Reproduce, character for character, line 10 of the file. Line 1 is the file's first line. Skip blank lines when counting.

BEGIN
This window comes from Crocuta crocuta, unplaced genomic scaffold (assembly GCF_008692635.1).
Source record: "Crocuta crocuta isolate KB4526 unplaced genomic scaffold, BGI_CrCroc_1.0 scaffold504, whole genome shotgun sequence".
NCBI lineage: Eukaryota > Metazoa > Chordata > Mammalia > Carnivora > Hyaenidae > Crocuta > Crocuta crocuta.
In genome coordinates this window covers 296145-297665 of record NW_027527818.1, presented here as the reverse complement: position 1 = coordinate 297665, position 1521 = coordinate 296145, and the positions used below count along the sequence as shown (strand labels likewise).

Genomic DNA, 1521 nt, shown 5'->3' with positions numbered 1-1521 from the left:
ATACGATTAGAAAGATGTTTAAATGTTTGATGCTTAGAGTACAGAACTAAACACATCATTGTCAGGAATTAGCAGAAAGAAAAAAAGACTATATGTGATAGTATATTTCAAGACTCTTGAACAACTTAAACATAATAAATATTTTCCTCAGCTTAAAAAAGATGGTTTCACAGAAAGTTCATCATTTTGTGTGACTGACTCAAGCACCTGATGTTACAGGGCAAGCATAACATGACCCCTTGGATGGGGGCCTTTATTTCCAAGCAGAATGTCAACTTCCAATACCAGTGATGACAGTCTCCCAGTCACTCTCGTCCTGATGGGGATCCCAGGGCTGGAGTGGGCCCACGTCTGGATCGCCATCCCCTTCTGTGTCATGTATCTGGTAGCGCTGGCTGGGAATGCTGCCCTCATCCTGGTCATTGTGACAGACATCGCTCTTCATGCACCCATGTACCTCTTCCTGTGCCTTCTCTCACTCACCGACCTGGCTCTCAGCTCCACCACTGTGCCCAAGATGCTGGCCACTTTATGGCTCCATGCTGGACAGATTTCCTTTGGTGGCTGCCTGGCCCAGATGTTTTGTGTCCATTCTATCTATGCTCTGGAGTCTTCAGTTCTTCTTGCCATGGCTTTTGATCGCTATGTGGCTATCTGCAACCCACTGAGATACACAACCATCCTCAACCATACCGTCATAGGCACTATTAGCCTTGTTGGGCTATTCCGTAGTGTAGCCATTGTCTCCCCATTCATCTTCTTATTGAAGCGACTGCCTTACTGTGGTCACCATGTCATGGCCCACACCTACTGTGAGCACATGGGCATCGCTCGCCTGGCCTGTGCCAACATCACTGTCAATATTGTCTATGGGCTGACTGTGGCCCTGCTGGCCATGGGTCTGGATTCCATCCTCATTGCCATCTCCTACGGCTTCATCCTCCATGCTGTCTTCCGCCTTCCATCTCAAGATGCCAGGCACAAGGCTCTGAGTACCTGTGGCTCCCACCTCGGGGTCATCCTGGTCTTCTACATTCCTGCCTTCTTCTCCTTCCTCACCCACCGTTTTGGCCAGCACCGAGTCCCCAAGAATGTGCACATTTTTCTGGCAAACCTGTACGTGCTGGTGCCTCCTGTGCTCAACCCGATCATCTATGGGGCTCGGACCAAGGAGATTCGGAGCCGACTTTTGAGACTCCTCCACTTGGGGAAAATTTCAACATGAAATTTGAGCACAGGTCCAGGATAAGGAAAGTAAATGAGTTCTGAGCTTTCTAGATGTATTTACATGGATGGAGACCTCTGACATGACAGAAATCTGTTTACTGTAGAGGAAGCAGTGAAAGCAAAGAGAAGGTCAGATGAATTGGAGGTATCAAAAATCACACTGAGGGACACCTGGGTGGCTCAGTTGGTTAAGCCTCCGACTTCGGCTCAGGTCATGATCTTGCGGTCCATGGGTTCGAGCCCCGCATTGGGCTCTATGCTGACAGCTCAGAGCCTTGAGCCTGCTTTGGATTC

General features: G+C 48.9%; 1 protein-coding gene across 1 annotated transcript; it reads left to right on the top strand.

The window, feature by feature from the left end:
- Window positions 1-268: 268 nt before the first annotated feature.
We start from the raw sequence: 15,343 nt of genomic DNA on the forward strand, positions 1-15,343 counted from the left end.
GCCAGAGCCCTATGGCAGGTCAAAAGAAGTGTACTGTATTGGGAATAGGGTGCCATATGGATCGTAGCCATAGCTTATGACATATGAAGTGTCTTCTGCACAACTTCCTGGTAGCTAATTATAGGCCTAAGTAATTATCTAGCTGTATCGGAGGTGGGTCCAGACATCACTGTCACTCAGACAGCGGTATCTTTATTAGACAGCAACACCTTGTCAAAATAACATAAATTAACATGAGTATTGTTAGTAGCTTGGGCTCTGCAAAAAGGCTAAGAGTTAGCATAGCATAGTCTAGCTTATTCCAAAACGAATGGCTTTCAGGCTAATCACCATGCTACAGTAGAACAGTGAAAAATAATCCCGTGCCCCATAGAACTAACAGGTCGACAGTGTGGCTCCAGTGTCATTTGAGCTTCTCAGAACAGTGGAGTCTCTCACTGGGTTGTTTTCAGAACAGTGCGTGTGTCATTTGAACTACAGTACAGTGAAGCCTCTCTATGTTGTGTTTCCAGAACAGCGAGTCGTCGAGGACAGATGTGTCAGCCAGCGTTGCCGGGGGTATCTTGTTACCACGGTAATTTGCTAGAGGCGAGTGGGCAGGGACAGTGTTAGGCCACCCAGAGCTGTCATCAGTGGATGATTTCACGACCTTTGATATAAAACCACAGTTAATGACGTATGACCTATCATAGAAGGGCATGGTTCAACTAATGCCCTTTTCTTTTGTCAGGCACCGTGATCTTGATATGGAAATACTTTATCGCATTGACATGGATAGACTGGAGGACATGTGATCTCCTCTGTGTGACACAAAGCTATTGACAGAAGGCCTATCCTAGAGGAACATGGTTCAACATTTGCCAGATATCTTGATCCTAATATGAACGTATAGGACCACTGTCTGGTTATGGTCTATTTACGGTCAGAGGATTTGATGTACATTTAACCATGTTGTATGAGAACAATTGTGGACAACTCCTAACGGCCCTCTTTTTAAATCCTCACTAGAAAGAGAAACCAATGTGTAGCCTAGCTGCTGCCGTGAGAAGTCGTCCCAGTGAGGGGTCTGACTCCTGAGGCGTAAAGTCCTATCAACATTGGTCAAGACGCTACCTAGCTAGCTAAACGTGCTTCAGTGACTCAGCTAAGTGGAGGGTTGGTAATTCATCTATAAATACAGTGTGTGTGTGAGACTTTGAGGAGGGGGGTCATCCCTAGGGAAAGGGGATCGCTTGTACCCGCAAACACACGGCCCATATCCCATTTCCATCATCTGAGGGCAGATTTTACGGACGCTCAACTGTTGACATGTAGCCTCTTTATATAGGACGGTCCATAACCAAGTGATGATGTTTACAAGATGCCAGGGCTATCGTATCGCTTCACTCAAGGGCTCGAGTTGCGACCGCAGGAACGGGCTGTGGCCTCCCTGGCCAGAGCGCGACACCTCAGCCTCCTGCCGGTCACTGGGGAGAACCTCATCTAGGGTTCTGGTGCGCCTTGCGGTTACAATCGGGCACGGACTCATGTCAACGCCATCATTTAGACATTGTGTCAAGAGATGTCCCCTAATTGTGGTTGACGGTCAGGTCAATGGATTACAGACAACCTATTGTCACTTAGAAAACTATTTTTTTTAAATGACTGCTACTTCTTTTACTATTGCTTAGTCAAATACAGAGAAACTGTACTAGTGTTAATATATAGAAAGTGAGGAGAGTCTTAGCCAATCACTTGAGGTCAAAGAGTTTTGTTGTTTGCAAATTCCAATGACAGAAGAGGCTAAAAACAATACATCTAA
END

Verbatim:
We start from the raw sequence: 15,343 nt of genomic DNA on the forward strand, positions 1-15,343 counted from the left end.